To the credit of its curator Anne Robbins it is the continuum asserted by the exhibits rather than their disparities that gives the most pleasure. The story of art is often told as a string of revolutions and lurches in fashion as they appear to one generation after another. However, just as in my lifetime the music of Schoenberg has come to sound more and more like Brahms, time inevitably resolves the conflicts of the past. Ingres and Delacroix were regarded as opposing figures in their day yet in Degas’ collection they hang comfortably side by side. Degas worshipped Ingres whom he always regarded as his teacher and among the many of his works that he hunted down over the years were twenty one studies for The Apotheosis of Homer. This is what museums now call ‘collecting in depth’. On the other hand, one of the oil sketches by Delacroix is a lunette design of Hercules Rescuing Hesione which could be shown next to Freud’s Cézanne as a work if not by the same hand then by the same spirit.

Degas also owned seven Corots including a liquid Roman landscape of the eighteen twenties which here reveals another facet of this underrated artist’s output and continues the cunning theme of Corot’s presence which haunts the gallery rooms. Degas assiduously supported even the most radical of his contemporaries. In addition to those of his friend Manet his purchase of paintings by Gauguin and Cézanne offered encouraging seals of approval.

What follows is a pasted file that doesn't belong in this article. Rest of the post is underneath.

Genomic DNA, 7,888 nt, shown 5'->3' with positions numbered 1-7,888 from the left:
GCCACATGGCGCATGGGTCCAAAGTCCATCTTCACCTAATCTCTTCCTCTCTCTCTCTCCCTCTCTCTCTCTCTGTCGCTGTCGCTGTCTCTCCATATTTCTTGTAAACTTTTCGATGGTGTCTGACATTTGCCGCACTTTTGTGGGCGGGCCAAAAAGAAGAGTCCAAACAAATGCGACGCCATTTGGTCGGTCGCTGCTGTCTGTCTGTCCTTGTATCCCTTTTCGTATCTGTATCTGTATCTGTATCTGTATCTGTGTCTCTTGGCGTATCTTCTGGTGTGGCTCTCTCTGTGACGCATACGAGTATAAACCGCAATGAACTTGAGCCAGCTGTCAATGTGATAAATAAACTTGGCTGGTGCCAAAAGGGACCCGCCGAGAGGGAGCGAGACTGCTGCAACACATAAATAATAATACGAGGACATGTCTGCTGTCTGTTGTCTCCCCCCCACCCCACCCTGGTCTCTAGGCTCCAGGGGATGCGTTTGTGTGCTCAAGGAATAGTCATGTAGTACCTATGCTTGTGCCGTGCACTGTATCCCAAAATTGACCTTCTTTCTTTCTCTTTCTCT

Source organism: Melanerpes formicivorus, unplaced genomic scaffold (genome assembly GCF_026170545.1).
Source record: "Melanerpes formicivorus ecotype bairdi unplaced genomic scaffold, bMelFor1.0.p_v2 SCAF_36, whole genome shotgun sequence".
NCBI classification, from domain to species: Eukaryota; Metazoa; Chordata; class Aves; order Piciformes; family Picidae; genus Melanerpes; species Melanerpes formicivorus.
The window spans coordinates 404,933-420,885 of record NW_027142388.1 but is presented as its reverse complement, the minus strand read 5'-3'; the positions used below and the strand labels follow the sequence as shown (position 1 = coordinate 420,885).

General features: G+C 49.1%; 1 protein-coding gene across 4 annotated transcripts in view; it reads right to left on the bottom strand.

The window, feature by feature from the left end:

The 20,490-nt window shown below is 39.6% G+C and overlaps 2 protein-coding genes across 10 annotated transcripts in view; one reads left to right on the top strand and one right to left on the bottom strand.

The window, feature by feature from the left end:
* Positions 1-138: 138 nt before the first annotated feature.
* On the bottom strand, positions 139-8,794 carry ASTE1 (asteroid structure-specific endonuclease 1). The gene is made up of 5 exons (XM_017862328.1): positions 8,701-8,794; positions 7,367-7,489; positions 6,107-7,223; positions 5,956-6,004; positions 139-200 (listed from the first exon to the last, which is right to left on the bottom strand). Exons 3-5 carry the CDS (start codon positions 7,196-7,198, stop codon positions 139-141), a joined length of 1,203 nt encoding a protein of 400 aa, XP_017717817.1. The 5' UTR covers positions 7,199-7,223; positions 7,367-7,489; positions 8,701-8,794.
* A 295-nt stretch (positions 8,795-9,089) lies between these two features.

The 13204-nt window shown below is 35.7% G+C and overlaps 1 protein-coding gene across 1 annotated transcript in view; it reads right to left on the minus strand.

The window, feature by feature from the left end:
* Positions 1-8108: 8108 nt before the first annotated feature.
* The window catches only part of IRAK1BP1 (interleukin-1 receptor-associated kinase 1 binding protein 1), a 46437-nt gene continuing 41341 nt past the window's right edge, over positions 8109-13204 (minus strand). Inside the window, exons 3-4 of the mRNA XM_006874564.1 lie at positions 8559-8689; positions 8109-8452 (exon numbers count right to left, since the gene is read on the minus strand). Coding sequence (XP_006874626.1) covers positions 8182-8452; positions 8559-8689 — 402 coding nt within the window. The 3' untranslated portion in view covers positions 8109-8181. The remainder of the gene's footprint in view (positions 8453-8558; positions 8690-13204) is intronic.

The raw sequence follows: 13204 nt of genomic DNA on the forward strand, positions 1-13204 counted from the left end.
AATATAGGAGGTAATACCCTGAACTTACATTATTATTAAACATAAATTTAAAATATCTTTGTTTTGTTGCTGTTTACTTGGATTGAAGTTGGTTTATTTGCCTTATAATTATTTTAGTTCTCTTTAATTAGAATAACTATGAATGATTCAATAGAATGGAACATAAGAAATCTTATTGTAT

Cézanne is inevitably the figure who emerges as the lodestar that guided serious artists throughout the twentieth century. Matisse while not being a compulsive collector was willing to stretch a limited family budget to its utmost in order to buy in 1899 the Three Bathers. Thirty seven years later he wrote, ‘This canvas has sustained me morally in the critical moments of my venture as an artist. I have drawn from it my faith and my perseverence’. Those students who were privileged to visit Matisse’s home were always shown this painting last and it would be clear that a few minutes silence was expected before it.

Cézanne provides the most powerful link in a chain that extends from Degas, Matisse and Freud to Jasper Johns who, we learn, is the most recent owner of the Bather with Outstretched Arm which Degas purchased at the first solo exhibition of Cézanne in 1895.

It is intriguing to think what a project such as Painters’ Paintings would look like if mounted again in fifty years time. Perhaps Damien Hirst with his warehouse full of other artists’ art might emerge as the Lord Leighton of our age.